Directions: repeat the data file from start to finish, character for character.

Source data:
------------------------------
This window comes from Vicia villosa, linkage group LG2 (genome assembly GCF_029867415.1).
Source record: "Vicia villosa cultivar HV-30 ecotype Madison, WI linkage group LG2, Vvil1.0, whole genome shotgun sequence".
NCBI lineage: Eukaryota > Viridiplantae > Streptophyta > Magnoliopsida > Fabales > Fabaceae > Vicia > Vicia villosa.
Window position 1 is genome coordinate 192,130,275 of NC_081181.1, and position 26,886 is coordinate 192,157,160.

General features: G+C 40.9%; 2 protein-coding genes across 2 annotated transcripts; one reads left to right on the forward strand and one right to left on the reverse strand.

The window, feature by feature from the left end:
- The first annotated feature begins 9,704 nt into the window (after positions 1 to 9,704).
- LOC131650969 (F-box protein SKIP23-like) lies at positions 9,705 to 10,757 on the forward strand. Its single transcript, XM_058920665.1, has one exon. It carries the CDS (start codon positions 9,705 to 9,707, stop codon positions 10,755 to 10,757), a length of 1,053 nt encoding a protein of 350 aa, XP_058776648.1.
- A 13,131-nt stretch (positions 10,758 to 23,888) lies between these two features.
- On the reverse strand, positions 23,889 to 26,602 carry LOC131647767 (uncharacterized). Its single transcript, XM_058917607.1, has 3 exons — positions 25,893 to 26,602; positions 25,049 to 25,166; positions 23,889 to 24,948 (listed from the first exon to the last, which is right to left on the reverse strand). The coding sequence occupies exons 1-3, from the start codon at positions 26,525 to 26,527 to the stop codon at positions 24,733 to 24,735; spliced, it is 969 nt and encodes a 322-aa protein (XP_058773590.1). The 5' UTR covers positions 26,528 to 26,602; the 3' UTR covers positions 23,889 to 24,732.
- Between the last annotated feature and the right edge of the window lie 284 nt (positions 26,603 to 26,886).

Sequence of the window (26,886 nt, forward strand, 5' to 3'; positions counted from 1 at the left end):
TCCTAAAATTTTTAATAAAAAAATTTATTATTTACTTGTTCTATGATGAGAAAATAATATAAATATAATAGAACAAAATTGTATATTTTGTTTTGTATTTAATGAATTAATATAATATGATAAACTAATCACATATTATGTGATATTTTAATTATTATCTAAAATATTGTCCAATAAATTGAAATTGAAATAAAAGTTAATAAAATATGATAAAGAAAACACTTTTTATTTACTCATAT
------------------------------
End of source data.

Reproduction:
This window comes from Vicia villosa, linkage group LG2 (genome assembly GCF_029867415.1).
Source record: "Vicia villosa cultivar HV-30 ecotype Madison, WI linkage group LG2, Vvil1.0, whole genome shotgun sequence".
NCBI lineage: Eukaryota > Viridiplantae > Streptophyta > Magnoliopsida > Fabales > Fabaceae > Vicia > Vicia villosa.
Window position 1 is genome coordinate 192,130,275 of NC_081181.1, and position 26,886 is coordinate 192,157,160.

General features: G+C 40.9%; 2 protein-coding genes across 2 annotated transcripts; one reads left to right on the forward strand and one right to left on the reverse strand.

The window, feature by feature from the left end:
- The first annotated feature begins 9,704 nt into the window (after positions 1 to 9,704).
- LOC131650969 (F-box protein SKIP23-like) lies at positions 9,705 to 10,757 on the forward strand. Its single transcript, XM_058920665.1, has one exon. It carries the CDS (start codon positions 9,705 to 9,707, stop codon positions 10,755 to 10,757), a length of 1,053 nt encoding a protein of 350 aa, XP_058776648.1.
- A 13,131-nt stretch (positions 10,758 to 23,888) lies between these two features.
- On the reverse strand, positions 23,889 to 26,602 carry LOC131647767 (uncharacterized). Its single transcript, XM_058917607.1, has 3 exons — positions 25,893 to 26,602; positions 25,049 to 25,166; positions 23,889 to 24,948 (listed from the first exon to the last, which is right to left on the reverse strand). The coding sequence occupies exons 1-3, from the start codon at positions 26,525 to 26,527 to the stop codon at positions 24,733 to 24,735; spliced, it is 969 nt and encodes a 322-aa protein (XP_058773590.1). The 5' UTR covers positions 26,528 to 26,602; the 3' UTR covers positions 23,889 to 24,732.
- Between the last annotated feature and the right edge of the window lie 284 nt (positions 26,603 to 26,886).

Sequence of the window (26,886 nt, forward strand, 5' to 3'; positions counted from 1 at the left end):
TCCTAAAATTTTTAATAAAAAAATTTATTATTTACTTGTTCTATGATGAGAAAATAATATAAATATAATAGAACAAAATTGTATATTTTGTTTTGTATTTAATGAATTAATATAATATGATAAACTAATCACATATTATGTGATATTTTAATTATTATCTAAAATATTGTCCAATAAATTGAAATTGAAATAAAAGTTAATAAAATATGATAAAGAAAACACTTTTTATTTACTCATAT